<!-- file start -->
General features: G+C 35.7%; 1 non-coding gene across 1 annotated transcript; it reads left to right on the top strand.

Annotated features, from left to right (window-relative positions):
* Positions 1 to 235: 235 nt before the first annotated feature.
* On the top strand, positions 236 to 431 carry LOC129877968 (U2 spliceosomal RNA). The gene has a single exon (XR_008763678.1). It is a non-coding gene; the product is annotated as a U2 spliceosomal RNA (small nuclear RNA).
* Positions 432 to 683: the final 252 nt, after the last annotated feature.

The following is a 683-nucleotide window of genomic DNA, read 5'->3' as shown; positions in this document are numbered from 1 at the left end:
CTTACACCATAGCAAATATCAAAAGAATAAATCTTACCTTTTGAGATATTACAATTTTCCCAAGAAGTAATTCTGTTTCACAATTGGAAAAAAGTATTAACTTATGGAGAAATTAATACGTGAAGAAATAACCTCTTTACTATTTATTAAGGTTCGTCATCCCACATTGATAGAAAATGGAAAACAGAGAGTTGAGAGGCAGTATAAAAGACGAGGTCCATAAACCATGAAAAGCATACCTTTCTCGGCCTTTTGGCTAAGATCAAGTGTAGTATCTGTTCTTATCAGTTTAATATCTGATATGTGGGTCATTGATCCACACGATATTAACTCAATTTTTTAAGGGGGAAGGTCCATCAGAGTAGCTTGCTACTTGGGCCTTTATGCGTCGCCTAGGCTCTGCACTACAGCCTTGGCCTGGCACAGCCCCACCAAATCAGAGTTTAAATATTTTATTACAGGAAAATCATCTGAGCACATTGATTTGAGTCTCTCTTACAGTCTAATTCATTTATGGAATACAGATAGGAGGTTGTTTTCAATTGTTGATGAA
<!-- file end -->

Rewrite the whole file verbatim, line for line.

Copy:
General features: G+C 35.7%; 1 non-coding gene across 1 annotated transcript; it reads left to right on the top strand.

Annotated features, from left to right (window-relative positions):
* Positions 1 to 235: 235 nt before the first annotated feature.
* On the top strand, positions 236 to 431 carry LOC129877968 (U2 spliceosomal RNA). The gene has a single exon (XR_008763678.1). It is a non-coding gene; the product is annotated as a U2 spliceosomal RNA (small nuclear RNA).
* Positions 432 to 683: the final 252 nt, after the last annotated feature.

The following is a 683-nucleotide window of genomic DNA, read 5'->3' as shown; positions in this document are numbered from 1 at the left end:
CTTACACCATAGCAAATATCAAAAGAATAAATCTTACCTTTTGAGATATTACAATTTTCCCAAGAAGTAATTCTGTTTCACAATTGGAAAAAAGTATTAACTTATGGAGAAATTAATACGTGAAGAAATAACCTCTTTACTATTTATTAAGGTTCGTCATCCCACATTGATAGAAAATGGAAAACAGAGAGTTGAGAGGCAGTATAAAAGACGAGGTCCATAAACCATGAAAAGCATACCTTTCTCGGCCTTTTGGCTAAGATCAAGTGTAGTATCTGTTCTTATCAGTTTAATATCTGATATGTGGGTCATTGATCCACACGATATTAACTCAATTTTTTAAGGGGGAAGGTCCATCAGAGTAGCTTGCTACTTGGGCCTTTATGCGTCGCCTAGGCTCTGCACTACAGCCTTGGCCTGGCACAGCCCCACCAAATCAGAGTTTAAATATTTTATTACAGGAAAATCATCTGAGCACATTGATTTGAGTCTCTCTTACAGTCTAATTCATTTATGGAATACAGATAGGAGGTTGTTTTCAATTGTTGATGAA